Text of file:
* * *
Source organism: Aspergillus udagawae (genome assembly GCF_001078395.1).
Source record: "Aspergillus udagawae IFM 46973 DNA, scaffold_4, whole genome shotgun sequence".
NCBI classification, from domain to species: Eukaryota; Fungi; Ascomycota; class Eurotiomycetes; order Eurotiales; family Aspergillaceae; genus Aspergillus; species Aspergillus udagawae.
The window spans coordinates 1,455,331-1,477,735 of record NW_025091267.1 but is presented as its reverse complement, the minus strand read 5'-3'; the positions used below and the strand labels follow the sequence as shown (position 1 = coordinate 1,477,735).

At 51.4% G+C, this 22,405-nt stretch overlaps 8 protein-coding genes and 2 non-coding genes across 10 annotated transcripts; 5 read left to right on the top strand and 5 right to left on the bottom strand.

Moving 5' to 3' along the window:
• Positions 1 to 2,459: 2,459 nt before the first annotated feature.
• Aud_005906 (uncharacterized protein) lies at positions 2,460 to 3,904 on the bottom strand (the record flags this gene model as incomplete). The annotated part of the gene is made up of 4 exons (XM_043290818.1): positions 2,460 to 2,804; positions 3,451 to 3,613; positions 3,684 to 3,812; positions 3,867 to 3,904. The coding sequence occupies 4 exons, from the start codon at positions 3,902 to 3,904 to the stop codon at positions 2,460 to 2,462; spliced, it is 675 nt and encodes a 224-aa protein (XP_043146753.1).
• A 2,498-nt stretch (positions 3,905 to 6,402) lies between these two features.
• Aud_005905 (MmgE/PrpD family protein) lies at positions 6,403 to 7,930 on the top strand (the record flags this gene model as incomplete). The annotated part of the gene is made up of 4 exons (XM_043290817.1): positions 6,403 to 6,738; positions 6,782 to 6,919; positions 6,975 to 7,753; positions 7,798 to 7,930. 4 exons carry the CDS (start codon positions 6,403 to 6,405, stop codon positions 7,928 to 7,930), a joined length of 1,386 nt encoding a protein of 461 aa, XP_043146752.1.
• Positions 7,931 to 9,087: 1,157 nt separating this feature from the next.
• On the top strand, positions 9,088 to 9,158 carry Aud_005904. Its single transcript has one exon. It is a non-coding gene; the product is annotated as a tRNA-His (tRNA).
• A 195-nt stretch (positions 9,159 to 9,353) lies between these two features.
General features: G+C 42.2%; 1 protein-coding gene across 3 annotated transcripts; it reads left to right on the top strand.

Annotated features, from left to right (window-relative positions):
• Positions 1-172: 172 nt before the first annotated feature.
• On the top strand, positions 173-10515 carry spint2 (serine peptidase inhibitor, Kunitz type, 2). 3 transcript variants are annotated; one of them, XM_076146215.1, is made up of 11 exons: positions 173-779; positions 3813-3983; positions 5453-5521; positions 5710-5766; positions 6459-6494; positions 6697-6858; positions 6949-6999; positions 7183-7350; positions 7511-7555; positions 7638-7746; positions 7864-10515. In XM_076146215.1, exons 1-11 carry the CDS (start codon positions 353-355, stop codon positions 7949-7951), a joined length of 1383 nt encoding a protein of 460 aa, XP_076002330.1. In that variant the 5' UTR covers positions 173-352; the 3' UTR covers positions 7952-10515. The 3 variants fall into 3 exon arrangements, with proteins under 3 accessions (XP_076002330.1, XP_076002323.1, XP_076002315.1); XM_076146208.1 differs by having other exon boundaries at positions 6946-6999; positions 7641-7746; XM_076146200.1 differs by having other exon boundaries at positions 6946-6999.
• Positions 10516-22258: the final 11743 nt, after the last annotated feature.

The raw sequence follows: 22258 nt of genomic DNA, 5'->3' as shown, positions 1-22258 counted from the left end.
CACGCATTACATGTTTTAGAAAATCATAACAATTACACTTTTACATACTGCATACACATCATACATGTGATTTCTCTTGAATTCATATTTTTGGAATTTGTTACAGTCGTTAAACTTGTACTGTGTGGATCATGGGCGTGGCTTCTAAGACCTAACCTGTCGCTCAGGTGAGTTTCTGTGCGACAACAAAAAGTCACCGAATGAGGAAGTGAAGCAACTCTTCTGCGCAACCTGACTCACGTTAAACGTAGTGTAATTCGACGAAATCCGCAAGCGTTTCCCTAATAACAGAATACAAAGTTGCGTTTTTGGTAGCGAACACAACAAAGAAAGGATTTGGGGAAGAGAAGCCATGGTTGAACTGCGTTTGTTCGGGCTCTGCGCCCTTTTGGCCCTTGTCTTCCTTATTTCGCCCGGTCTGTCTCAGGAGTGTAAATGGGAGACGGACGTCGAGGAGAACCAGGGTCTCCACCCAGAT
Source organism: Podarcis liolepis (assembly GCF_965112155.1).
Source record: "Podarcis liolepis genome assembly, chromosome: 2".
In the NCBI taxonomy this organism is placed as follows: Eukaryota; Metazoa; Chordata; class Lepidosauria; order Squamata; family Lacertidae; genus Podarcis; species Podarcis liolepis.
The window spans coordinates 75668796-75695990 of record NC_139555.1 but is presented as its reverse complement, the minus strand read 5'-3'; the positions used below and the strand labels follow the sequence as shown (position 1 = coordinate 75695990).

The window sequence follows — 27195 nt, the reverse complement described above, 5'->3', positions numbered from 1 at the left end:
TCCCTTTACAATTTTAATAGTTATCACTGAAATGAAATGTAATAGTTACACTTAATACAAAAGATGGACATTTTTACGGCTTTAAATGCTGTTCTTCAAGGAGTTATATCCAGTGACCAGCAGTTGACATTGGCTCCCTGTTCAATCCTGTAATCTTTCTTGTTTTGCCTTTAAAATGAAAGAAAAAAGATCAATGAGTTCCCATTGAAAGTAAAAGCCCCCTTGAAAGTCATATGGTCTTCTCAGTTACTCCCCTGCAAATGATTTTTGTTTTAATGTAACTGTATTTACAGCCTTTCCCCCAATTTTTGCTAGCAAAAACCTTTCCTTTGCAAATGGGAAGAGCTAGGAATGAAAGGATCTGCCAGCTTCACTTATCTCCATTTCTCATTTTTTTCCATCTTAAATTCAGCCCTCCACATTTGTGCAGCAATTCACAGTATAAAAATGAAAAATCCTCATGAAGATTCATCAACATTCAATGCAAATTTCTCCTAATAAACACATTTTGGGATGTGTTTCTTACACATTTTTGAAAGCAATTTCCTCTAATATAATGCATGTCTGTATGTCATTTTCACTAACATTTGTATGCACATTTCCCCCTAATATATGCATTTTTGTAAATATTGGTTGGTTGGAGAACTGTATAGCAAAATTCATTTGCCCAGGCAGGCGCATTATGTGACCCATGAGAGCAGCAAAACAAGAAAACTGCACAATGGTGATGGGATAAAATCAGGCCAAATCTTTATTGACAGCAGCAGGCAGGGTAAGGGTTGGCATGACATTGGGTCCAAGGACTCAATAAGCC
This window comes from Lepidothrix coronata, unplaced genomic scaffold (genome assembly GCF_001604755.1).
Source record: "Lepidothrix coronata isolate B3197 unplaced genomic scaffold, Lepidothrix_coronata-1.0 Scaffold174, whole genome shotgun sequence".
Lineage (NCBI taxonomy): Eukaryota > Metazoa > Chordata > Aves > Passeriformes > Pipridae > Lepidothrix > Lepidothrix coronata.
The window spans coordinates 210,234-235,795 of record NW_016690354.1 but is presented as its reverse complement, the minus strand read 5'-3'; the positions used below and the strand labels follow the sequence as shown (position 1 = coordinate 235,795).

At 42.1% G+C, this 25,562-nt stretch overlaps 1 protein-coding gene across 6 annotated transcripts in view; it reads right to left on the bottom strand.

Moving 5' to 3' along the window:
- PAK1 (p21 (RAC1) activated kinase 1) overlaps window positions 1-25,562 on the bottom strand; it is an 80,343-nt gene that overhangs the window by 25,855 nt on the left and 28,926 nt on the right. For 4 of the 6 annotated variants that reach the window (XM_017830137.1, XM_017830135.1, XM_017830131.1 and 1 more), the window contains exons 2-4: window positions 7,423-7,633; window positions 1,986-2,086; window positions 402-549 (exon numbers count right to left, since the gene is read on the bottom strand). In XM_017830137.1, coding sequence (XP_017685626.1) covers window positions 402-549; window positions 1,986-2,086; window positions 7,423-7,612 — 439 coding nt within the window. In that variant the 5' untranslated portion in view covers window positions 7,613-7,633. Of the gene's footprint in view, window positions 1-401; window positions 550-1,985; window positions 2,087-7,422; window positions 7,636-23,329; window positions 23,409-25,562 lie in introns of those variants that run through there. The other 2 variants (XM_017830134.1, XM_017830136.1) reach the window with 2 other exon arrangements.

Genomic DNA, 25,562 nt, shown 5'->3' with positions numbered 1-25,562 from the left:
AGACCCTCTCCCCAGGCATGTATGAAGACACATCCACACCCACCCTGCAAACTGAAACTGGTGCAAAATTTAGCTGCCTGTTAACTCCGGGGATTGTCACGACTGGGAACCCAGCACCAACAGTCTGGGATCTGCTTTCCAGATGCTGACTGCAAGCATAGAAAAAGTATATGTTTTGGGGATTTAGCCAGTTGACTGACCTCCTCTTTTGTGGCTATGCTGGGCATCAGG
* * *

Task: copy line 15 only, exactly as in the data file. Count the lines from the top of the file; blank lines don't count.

Annotated features, from left to right (window-relative positions):